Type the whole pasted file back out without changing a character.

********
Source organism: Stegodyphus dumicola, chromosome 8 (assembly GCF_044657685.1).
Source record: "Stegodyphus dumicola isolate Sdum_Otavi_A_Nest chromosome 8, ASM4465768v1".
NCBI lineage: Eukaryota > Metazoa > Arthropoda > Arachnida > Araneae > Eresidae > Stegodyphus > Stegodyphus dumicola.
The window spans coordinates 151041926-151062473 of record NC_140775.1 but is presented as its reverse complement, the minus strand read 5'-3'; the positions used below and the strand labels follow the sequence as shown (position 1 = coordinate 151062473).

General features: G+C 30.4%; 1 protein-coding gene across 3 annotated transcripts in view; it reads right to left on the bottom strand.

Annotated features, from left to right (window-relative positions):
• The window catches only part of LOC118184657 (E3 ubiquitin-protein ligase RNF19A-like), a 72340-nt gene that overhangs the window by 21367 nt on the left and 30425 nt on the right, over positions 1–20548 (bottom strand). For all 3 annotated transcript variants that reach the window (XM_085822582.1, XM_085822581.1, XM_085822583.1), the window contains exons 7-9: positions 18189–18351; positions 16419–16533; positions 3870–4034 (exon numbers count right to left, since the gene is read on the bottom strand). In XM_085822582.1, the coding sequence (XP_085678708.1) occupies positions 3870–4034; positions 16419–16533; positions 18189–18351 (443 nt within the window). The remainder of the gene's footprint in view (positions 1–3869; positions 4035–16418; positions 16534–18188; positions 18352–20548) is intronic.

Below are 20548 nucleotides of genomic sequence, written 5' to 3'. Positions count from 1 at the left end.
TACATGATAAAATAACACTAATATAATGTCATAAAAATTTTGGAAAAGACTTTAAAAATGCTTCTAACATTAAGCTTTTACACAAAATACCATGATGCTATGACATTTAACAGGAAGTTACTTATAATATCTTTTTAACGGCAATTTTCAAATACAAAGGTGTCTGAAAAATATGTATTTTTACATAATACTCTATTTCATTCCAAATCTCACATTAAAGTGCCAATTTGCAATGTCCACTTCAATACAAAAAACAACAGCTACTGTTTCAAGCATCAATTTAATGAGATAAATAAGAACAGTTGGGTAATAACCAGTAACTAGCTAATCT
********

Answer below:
Source organism: Stegodyphus dumicola, chromosome 8 (assembly GCF_044657685.1).
Source record: "Stegodyphus dumicola isolate Sdum_Otavi_A_Nest chromosome 8, ASM4465768v1".
NCBI lineage: Eukaryota > Metazoa > Arthropoda > Arachnida > Araneae > Eresidae > Stegodyphus > Stegodyphus dumicola.
The window spans coordinates 151041926-151062473 of record NC_140775.1 but is presented as its reverse complement, the minus strand read 5'-3'; the positions used below and the strand labels follow the sequence as shown (position 1 = coordinate 151062473).

General features: G+C 30.4%; 1 protein-coding gene across 3 annotated transcripts in view; it reads right to left on the bottom strand.

Annotated features, from left to right (window-relative positions):
• The window catches only part of LOC118184657 (E3 ubiquitin-protein ligase RNF19A-like), a 72340-nt gene that overhangs the window by 21367 nt on the left and 30425 nt on the right, over positions 1–20548 (bottom strand). For all 3 annotated transcript variants that reach the window (XM_085822582.1, XM_085822581.1, XM_085822583.1), the window contains exons 7-9: positions 18189–18351; positions 16419–16533; positions 3870–4034 (exon numbers count right to left, since the gene is read on the bottom strand). In XM_085822582.1, the coding sequence (XP_085678708.1) occupies positions 3870–4034; positions 16419–16533; positions 18189–18351 (443 nt within the window). The remainder of the gene's footprint in view (positions 1–3869; positions 4035–16418; positions 16534–18188; positions 18352–20548) is intronic.

Below are 20548 nucleotides of genomic sequence, written 5' to 3'. Positions count from 1 at the left end.
TACATGATAAAATAACACTAATATAATGTCATAAAAATTTTGGAAAAGACTTTAAAAATGCTTCTAACATTAAGCTTTTACACAAAATACCATGATGCTATGACATTTAACAGGAAGTTACTTATAATATCTTTTTAACGGCAATTTTCAAATACAAAGGTGTCTGAAAAATATGTATTTTTACATAATACTCTATTTCATTCCAAATCTCACATTAAAGTGCCAATTTGCAATGTCCACTTCAATACAAAAAACAACAGCTACTGTTTCAAGCATCAATTTAATGAGATAAATAAGAACAGTTGGGTAATAACCAGTAACTAGCTAATCT